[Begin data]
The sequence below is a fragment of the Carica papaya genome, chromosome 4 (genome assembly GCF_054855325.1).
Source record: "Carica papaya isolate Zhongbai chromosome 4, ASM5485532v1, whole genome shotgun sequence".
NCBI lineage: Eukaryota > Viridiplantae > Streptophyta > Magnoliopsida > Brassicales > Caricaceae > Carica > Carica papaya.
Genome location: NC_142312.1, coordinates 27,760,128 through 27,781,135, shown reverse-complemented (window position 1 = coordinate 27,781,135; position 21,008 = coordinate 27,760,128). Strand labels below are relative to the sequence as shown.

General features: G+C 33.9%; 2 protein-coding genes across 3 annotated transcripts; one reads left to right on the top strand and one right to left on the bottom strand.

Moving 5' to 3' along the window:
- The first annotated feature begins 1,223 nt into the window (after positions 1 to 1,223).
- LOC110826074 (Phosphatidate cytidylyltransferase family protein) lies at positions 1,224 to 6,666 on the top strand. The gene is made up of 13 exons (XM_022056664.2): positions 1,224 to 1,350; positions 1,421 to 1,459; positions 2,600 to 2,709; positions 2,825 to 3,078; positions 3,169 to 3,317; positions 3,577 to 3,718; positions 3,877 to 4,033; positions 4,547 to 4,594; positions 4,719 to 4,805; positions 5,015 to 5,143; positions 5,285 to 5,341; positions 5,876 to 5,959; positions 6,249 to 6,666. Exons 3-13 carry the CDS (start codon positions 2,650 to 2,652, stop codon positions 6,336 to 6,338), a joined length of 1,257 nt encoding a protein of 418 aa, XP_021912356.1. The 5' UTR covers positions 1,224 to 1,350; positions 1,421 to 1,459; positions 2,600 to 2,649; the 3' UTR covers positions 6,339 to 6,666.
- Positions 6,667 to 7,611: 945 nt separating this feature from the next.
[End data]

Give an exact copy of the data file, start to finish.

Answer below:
The sequence below is a fragment of the Carica papaya genome, chromosome 4 (genome assembly GCF_054855325.1).
Source record: "Carica papaya isolate Zhongbai chromosome 4, ASM5485532v1, whole genome shotgun sequence".
NCBI lineage: Eukaryota > Viridiplantae > Streptophyta > Magnoliopsida > Brassicales > Caricaceae > Carica > Carica papaya.
Genome location: NC_142312.1, coordinates 27,760,128 through 27,781,135, shown reverse-complemented (window position 1 = coordinate 27,781,135; position 21,008 = coordinate 27,760,128). Strand labels below are relative to the sequence as shown.

General features: G+C 33.9%; 2 protein-coding genes across 3 annotated transcripts; one reads left to right on the top strand and one right to left on the bottom strand.

Moving 5' to 3' along the window:
- The first annotated feature begins 1,223 nt into the window (after positions 1 to 1,223).
- LOC110826074 (Phosphatidate cytidylyltransferase family protein) lies at positions 1,224 to 6,666 on the top strand. The gene is made up of 13 exons (XM_022056664.2): positions 1,224 to 1,350; positions 1,421 to 1,459; positions 2,600 to 2,709; positions 2,825 to 3,078; positions 3,169 to 3,317; positions 3,577 to 3,718; positions 3,877 to 4,033; positions 4,547 to 4,594; positions 4,719 to 4,805; positions 5,015 to 5,143; positions 5,285 to 5,341; positions 5,876 to 5,959; positions 6,249 to 6,666. Exons 3-13 carry the CDS (start codon positions 2,650 to 2,652, stop codon positions 6,336 to 6,338), a joined length of 1,257 nt encoding a protein of 418 aa, XP_021912356.1. The 5' UTR covers positions 1,224 to 1,350; positions 1,421 to 1,459; positions 2,600 to 2,649; the 3' UTR covers positions 6,339 to 6,666.
- Positions 6,667 to 7,611: 945 nt separating this feature from the next.